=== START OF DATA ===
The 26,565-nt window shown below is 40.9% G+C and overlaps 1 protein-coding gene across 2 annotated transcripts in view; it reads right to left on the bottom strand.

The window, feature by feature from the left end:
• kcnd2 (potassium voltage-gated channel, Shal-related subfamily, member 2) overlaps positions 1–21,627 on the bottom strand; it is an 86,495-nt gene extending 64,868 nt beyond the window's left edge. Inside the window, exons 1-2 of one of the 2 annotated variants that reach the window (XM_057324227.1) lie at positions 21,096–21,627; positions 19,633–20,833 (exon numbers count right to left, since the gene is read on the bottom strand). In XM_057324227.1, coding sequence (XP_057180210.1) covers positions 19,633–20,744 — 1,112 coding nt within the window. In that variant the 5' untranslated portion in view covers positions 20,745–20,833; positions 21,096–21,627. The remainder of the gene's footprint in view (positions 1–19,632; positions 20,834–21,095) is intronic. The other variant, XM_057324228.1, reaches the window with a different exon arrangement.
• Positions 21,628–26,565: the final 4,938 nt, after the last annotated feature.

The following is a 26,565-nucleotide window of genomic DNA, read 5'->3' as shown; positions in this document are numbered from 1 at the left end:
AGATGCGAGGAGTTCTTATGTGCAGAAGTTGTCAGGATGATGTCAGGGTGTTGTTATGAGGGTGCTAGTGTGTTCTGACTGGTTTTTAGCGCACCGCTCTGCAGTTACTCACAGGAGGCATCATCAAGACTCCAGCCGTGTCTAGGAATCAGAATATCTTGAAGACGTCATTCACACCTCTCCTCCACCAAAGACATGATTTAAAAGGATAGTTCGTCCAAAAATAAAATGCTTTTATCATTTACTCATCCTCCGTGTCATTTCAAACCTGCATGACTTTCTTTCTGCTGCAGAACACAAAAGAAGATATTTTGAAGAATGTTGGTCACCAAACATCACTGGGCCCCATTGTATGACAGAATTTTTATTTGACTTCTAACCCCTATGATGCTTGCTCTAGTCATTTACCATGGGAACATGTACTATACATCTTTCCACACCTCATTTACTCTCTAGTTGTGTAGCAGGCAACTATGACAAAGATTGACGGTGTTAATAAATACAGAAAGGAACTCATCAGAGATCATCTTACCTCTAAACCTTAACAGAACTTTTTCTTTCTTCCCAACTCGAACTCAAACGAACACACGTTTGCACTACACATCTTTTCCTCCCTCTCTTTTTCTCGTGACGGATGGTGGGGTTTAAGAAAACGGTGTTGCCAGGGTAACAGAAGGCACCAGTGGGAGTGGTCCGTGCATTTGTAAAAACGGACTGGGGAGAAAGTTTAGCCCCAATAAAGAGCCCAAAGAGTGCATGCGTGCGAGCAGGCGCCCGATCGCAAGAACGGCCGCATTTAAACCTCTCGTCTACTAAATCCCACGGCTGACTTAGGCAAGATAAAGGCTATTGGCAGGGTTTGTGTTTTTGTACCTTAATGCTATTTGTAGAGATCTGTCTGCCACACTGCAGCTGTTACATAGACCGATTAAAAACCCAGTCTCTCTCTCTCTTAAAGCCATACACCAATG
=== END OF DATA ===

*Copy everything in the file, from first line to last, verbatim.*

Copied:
The 26,565-nt window shown below is 40.9% G+C and overlaps 1 protein-coding gene across 2 annotated transcripts in view; it reads right to left on the bottom strand.

The window, feature by feature from the left end:
• kcnd2 (potassium voltage-gated channel, Shal-related subfamily, member 2) overlaps positions 1–21,627 on the bottom strand; it is an 86,495-nt gene extending 64,868 nt beyond the window's left edge. Inside the window, exons 1-2 of one of the 2 annotated variants that reach the window (XM_057324227.1) lie at positions 21,096–21,627; positions 19,633–20,833 (exon numbers count right to left, since the gene is read on the bottom strand). In XM_057324227.1, coding sequence (XP_057180210.1) covers positions 19,633–20,744 — 1,112 coding nt within the window. In that variant the 5' untranslated portion in view covers positions 20,745–20,833; positions 21,096–21,627. The remainder of the gene's footprint in view (positions 1–19,632; positions 20,834–21,095) is intronic. The other variant, XM_057324228.1, reaches the window with a different exon arrangement.
• Positions 21,628–26,565: the final 4,938 nt, after the last annotated feature.

The following is a 26,565-nucleotide window of genomic DNA, read 5'->3' as shown; positions in this document are numbered from 1 at the left end:
AGATGCGAGGAGTTCTTATGTGCAGAAGTTGTCAGGATGATGTCAGGGTGTTGTTATGAGGGTGCTAGTGTGTTCTGACTGGTTTTTAGCGCACCGCTCTGCAGTTACTCACAGGAGGCATCATCAAGACTCCAGCCGTGTCTAGGAATCAGAATATCTTGAAGACGTCATTCACACCTCTCCTCCACCAAAGACATGATTTAAAAGGATAGTTCGTCCAAAAATAAAATGCTTTTATCATTTACTCATCCTCCGTGTCATTTCAAACCTGCATGACTTTCTTTCTGCTGCAGAACACAAAAGAAGATATTTTGAAGAATGTTGGTCACCAAACATCACTGGGCCCCATTGTATGACAGAATTTTTATTTGACTTCTAACCCCTATGATGCTTGCTCTAGTCATTTACCATGGGAACATGTACTATACATCTTTCCACACCTCATTTACTCTCTAGTTGTGTAGCAGGCAACTATGACAAAGATTGACGGTGTTAATAAATACAGAAAGGAACTCATCAGAGATCATCTTACCTCTAAACCTTAACAGAACTTTTTCTTTCTTCCCAACTCGAACTCAAACGAACACACGTTTGCACTACACATCTTTTCCTCCCTCTCTTTTTCTCGTGACGGATGGTGGGGTTTAAGAAAACGGTGTTGCCAGGGTAACAGAAGGCACCAGTGGGAGTGGTCCGTGCATTTGTAAAAACGGACTGGGGAGAAAGTTTAGCCCCAATAAAGAGCCCAAAGAGTGCATGCGTGCGAGCAGGCGCCCGATCGCAAGAACGGCCGCATTTAAACCTCTCGTCTACTAAATCCCACGGCTGACTTAGGCAAGATAAAGGCTATTGGCAGGGTTTGTGTTTTTGTACCTTAATGCTATTTGTAGAGATCTGTCTGCCACACTGCAGCTGTTACATAGACCGATTAAAAACCCAGTCTCTCTCTCTCTTAAAGCCATACACCAATG